The aim of this work is to provide empirical elements on the performance of consumer credit companies in the European Union by applying efficiency frontier techniques. These techniques, widely applied in banking literature, provide sophisticated measures of performance – the efficiency scores. We measure the cost and profit efficiency of consumer credit companies in seven EU countries in the period 1996–2000.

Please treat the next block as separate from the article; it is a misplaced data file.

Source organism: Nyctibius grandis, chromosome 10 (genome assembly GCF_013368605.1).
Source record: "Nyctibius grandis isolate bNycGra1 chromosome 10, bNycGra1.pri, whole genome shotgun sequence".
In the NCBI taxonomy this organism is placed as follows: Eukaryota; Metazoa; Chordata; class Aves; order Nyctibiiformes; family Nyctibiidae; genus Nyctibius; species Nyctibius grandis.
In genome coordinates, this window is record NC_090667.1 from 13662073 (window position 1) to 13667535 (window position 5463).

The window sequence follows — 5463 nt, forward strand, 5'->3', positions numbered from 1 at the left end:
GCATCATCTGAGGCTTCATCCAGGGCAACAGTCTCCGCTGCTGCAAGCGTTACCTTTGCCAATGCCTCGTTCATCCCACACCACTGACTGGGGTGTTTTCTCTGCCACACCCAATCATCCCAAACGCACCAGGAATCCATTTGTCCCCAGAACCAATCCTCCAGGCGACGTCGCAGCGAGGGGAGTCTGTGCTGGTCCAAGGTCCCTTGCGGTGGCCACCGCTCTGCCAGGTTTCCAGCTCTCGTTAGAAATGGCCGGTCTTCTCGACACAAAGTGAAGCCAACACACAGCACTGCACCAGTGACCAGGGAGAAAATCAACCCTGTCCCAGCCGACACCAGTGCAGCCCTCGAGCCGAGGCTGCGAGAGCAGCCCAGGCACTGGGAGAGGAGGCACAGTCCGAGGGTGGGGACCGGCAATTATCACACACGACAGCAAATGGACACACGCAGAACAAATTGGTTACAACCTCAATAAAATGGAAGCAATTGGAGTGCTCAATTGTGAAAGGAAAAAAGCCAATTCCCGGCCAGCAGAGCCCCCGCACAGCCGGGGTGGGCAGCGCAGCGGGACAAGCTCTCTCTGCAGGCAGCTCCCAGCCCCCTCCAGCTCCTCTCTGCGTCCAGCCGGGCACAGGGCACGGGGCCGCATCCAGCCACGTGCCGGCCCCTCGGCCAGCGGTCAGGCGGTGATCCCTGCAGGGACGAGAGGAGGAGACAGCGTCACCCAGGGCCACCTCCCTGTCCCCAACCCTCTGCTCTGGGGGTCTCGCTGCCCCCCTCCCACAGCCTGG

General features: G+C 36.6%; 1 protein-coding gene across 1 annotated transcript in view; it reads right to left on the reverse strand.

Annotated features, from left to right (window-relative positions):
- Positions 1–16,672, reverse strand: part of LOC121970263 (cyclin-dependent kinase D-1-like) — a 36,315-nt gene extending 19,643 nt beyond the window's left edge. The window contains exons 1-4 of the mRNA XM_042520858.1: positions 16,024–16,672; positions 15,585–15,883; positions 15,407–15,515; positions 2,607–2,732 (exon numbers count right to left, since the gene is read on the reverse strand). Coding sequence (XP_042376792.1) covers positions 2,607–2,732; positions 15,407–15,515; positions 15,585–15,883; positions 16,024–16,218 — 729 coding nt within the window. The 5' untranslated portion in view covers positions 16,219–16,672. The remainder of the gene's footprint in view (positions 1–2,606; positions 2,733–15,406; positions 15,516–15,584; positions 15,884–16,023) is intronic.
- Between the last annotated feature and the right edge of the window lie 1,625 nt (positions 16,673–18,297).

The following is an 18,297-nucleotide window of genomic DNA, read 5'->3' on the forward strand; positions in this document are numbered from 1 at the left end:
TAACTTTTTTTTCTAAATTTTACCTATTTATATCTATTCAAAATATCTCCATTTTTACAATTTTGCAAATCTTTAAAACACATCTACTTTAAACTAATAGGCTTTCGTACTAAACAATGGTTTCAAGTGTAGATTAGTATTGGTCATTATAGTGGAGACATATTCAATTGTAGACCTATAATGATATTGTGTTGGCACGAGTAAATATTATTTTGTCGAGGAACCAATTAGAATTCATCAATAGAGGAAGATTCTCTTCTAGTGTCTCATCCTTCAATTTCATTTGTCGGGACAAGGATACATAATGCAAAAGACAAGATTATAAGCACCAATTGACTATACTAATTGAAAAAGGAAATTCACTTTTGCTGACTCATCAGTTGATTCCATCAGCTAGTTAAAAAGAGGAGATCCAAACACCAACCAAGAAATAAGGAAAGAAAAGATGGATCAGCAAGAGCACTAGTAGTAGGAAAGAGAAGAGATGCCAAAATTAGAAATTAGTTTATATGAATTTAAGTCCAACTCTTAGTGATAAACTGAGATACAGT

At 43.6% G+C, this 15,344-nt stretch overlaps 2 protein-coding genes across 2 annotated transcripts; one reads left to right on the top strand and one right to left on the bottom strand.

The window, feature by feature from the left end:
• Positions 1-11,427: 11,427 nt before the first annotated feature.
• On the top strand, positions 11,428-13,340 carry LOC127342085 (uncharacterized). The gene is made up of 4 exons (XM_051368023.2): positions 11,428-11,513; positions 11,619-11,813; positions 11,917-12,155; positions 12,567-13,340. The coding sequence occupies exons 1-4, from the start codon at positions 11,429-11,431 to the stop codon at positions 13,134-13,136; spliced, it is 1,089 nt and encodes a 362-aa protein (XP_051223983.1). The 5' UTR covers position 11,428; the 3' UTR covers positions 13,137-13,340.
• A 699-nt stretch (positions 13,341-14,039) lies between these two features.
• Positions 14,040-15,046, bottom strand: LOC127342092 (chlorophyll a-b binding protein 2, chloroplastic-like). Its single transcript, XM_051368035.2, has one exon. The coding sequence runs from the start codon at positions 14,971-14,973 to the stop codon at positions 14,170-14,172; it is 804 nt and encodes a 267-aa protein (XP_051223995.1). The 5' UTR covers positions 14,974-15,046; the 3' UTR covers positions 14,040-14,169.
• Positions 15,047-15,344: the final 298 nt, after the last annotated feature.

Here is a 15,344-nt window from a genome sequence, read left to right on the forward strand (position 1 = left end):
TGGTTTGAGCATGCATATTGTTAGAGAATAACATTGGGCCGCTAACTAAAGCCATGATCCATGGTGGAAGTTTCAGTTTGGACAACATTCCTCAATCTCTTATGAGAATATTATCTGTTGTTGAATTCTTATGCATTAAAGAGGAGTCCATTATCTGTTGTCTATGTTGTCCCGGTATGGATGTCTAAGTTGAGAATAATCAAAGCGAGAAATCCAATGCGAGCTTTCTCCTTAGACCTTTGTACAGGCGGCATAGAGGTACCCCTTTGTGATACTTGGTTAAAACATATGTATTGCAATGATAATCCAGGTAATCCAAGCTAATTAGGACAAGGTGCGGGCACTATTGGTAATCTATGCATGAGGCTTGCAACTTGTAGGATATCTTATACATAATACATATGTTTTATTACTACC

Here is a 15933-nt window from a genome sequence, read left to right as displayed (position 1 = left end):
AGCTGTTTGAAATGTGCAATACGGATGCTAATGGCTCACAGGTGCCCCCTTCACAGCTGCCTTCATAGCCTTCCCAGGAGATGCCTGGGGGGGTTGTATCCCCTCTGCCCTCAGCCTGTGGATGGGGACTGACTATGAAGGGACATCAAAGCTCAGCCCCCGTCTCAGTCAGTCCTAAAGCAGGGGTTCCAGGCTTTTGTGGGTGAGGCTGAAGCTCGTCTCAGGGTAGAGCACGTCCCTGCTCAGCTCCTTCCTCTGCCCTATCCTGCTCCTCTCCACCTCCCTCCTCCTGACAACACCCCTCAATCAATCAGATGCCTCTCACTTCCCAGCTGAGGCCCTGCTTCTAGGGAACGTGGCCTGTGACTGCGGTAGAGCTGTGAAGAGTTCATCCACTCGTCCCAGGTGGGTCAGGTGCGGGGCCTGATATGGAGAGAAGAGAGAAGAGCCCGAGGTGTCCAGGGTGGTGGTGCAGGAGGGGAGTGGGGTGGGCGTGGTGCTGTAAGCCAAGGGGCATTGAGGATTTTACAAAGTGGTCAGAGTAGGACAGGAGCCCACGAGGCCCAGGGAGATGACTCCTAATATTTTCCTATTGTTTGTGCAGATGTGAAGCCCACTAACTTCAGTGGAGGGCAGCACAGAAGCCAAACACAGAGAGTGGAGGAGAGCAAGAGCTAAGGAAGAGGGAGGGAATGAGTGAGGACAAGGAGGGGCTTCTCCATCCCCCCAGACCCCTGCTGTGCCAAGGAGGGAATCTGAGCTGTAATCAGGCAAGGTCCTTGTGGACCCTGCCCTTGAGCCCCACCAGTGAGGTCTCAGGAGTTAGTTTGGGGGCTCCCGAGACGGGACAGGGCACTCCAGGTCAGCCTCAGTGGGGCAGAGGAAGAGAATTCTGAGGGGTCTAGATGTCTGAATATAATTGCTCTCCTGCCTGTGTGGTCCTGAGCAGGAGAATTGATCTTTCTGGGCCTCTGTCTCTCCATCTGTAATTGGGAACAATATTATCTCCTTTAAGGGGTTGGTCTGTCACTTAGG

After investigating the market structure of EU consumer credit industries, we provide evidence on quite a large level of cost and profit inefficiencies in the EU, but also on large differences among countries. We show, however, that cross-country differences in efficiency are significantly caused by the environment in which consumer credit firms operate. The analysis of the determinants of efficiency shows few significant correlates. Finally, the evolution of efficiency between 1996 and 2000 does not support the hypothesis of a process of convergence on cost and profit efficiency among EU countries. Thus, our results tend to support the absence of a positive impact of European integration on the efficiency of consumer credit companies.